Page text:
Labour is painful - ask your doctor to explain what's available so you can decide what's best for you. Remember that you need to keep an open mind. You may find you want more pain relief than you'd planned, or your doctor or midwife may suggest more effective pain relief to help the delivery.
Self-help in labour
You're likely to feel more relaxed in labour and better placed to cope with the pain if you:
learn about labour – this can make you feel more in control and less frightened about what's going to happen; talk to your doctor, ask them questions, and go to antenatal classes
learn how to relax, stay calm, and breathe deeply
keep moving – your position can make a difference, so try kneeling, walking around, or rocking backwards and forwards
have a bath in early labour
Gas and air (Entonox) for labour
This is a mixture of oxygen and nitrous oxide gas. Gas and air won't remove all the pain, but it can help reduce it and make it more bearable. Many women like it because it's easy to use and they control it themselves.
You breathe in the gas and air through a mask or mouthpiece, which you hold yourself. The gas takes about 15-20 seconds to work, so you breathe it in just as a contraction begins. It works best if you take slow, deep breaths.
there are no harmful side effects for you or the baby
it can make you feel light-headed
some women find that it makes them feel sick, sleepy or unable to concentrate – if this happens, you can stop using it
If gas and air doesn't give you enough pain relief, you can ask for a painkilling injection as well.
Pethidine injections in labour
This is an injection of the drug pethidine into your thigh or buttock to relieve pain. It can also help you to relax. It takes about 20 minutes to work after the injection. The effects last between two and four hours, so wouldn't be recommended if you're getting close to the pushing (second) stage of labour.
There are some side effects to be aware of:
it can make some women feel nauseous, sick and forgetful
if pethidine is given too close to the time of delivery, they may affect the baby's breathing – if this happens, another drug to reverse the effect will be given
the drugs can interfere with the baby's first feed
An epidural is a special type of anaesthetic. It numbs the nerves that carry the pain impulses from the birth canal to the brain. It shouldn't make you sick or drowsy.
For most women, an epidural gives complete pain relief. It can be helpful for women who are having long or particularly painful labour.
An anaesthetist is the only person who can give an epidural. If you think you might want one, check whether anaesthetists are always available at your hospital. How much you can move your legs after an epidural depends on the local anaesthetic used. However, this also requires the baby's heart rate to be monitored.
An epidural can provide very good pain relief, but it's not always 100% effective in labour. One in eight women who have an epidural during labour need to use other methods of pain relief.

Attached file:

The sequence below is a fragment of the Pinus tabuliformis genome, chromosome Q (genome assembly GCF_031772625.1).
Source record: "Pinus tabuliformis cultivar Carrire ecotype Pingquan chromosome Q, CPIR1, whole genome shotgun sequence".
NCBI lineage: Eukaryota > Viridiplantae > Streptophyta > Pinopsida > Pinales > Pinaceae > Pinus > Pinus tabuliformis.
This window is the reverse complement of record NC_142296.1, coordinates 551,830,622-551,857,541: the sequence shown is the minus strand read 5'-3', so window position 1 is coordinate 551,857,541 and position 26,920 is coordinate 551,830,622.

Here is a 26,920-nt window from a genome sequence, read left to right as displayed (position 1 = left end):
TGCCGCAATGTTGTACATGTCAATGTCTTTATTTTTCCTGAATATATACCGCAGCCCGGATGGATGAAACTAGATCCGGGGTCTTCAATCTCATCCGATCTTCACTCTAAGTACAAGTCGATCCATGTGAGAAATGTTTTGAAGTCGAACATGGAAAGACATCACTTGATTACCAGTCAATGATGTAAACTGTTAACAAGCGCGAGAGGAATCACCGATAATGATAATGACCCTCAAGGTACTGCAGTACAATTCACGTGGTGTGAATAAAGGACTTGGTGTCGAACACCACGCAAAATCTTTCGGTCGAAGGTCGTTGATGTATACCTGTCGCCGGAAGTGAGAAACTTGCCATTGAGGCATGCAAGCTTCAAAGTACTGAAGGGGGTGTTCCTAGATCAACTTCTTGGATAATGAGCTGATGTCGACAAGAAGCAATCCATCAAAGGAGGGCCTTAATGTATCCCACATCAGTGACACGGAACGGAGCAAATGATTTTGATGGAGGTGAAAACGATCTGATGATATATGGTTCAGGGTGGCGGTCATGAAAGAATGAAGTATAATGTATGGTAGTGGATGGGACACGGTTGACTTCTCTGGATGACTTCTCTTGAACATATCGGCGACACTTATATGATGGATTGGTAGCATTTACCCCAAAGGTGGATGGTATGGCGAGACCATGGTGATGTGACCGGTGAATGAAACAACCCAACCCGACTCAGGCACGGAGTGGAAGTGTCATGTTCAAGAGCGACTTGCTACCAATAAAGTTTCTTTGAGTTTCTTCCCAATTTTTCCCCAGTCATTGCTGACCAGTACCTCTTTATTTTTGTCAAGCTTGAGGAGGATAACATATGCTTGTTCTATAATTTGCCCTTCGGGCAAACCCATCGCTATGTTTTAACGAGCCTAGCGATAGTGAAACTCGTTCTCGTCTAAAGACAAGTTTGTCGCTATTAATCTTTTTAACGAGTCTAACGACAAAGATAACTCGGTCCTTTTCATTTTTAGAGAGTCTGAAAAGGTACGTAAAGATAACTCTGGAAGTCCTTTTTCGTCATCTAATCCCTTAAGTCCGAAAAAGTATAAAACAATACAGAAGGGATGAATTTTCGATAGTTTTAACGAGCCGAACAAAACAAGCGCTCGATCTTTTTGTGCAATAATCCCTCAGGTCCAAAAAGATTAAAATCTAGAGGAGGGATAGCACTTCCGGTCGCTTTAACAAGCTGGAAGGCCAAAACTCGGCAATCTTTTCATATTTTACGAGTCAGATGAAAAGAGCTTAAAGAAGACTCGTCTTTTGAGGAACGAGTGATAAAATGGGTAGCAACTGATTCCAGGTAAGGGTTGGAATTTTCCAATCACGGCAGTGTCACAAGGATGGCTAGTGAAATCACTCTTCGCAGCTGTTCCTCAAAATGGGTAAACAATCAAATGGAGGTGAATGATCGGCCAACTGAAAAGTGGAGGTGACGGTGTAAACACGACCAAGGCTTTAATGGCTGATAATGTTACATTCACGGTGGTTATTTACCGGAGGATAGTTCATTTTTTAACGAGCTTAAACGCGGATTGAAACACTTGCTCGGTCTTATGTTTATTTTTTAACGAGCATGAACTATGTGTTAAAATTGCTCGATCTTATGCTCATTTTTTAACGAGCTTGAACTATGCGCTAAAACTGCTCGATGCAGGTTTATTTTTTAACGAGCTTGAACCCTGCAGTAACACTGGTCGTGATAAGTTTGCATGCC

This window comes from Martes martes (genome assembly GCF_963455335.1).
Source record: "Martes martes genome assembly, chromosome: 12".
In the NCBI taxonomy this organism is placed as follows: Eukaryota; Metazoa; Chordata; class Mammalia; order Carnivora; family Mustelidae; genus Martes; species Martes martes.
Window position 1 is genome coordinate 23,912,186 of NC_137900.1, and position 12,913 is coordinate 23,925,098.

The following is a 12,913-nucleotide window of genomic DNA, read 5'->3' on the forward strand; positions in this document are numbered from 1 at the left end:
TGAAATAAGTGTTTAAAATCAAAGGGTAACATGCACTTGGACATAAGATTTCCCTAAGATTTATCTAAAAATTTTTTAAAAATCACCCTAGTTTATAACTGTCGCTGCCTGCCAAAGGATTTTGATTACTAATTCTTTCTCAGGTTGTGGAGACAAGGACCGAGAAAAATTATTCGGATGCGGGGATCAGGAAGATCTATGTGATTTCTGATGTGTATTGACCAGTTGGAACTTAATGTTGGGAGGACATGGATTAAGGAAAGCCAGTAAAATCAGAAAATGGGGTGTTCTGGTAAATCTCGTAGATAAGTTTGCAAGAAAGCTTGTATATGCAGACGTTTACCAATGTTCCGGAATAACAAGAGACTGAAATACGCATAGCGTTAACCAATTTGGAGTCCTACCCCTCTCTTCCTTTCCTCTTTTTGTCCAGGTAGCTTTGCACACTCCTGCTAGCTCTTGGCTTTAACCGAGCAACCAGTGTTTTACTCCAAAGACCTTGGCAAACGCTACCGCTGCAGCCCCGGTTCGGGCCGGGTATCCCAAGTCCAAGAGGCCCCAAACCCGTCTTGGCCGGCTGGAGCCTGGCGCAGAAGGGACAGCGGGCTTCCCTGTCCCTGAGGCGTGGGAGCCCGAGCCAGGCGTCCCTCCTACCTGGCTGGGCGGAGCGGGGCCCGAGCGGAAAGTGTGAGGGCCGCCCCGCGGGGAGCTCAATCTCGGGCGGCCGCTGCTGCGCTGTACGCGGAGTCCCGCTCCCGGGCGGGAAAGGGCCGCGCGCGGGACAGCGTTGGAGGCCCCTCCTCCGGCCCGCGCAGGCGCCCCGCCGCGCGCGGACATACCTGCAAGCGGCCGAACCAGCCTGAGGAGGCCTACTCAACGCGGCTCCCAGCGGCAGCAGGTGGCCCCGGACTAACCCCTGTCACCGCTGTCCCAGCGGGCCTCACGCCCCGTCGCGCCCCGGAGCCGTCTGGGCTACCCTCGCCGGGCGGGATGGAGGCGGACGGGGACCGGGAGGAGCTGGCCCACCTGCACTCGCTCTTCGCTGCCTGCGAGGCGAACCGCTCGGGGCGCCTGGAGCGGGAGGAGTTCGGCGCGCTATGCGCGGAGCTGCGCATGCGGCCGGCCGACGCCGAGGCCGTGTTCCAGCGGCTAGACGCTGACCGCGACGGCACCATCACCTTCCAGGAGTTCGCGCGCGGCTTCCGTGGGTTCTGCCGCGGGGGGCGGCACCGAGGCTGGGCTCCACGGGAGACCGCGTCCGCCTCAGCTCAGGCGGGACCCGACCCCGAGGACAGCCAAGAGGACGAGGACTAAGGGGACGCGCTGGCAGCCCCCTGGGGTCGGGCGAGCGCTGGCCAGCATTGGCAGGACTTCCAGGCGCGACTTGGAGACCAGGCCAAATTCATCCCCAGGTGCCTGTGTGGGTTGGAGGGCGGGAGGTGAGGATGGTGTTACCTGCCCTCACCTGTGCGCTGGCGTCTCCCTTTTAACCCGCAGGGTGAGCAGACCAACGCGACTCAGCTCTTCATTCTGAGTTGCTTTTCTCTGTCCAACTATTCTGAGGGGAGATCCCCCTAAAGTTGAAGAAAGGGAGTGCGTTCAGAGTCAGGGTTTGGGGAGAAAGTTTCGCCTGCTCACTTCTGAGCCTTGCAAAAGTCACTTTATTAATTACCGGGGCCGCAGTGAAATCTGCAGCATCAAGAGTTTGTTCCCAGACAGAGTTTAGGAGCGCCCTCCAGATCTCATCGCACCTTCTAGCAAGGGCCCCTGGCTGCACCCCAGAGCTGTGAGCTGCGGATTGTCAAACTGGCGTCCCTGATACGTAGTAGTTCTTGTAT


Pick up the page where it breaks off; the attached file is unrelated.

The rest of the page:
How does an epidural work?
To have an epidural:
A drip will run fluid through a needle into a vein in your arm.
While you lie on your side or sit up in a curled position, an anaesthetist will clean your back with antiseptic, numb a small area with some local anaesthetic, and then introduce a needle into your back.
A very thin tube will be passed through the needle into your back near the nerves that carry pain impulses from the uterus. Drugs (usually a mixture of local anaesthetic and opioid) are administered through this tube. It takes about 10 minutes to set up the epidural, and another 10-15 minutes for it to work. It doesn't always work perfectly at first and may need adjusting.
The epidural can be topped up through a machine.
Your contractions and the baby's heart rate will need to be continuously monitored. This means having a belt around your abdomen.
Side-effects of epidurals in labour
There are some side effects to be aware of:
An epidural may make your legs feel heavy, depending on the local anaesthetic used.
Your blood pressure can drop (hypotension), but this is rare because the fluid given through the drip in your arm helps to maintain good blood pressure.
Epidurals can prolong the second stage of labour. If you can no longer feel your contractions, the midwife will have to tell you when to push. This means that forceps or a ventouse may be needed to help deliver the baby's head (instrumental delivery). When you have an epidural, your midwife or doctor will wait longer for the baby's head to come down (before you start pushing), as long as the baby is showing no signs of distress. This reduces the chance you'll need an instrumental delivery. Sometimes less anaesthetic is given towards the end, so the effect wears off and you can feel to push the baby out naturally.
You may find it difficult to pass urine as a result of the epidural. If so, a small tube called a catheter may be put into your bladder to help you.
About 1 in 100 women gets a headache after an epidural. If this happens, it can be treated.
Your back might be a bit sore for a day or two, but epidurals don't cause long-term backache.
About 1 in 2,000 women feels tingles or pins and needles down one leg after having a baby. This is more likely to be the result of childbirth itself rather than the epidural. You'll be advised by the doctor or midwife when you can get out of bed.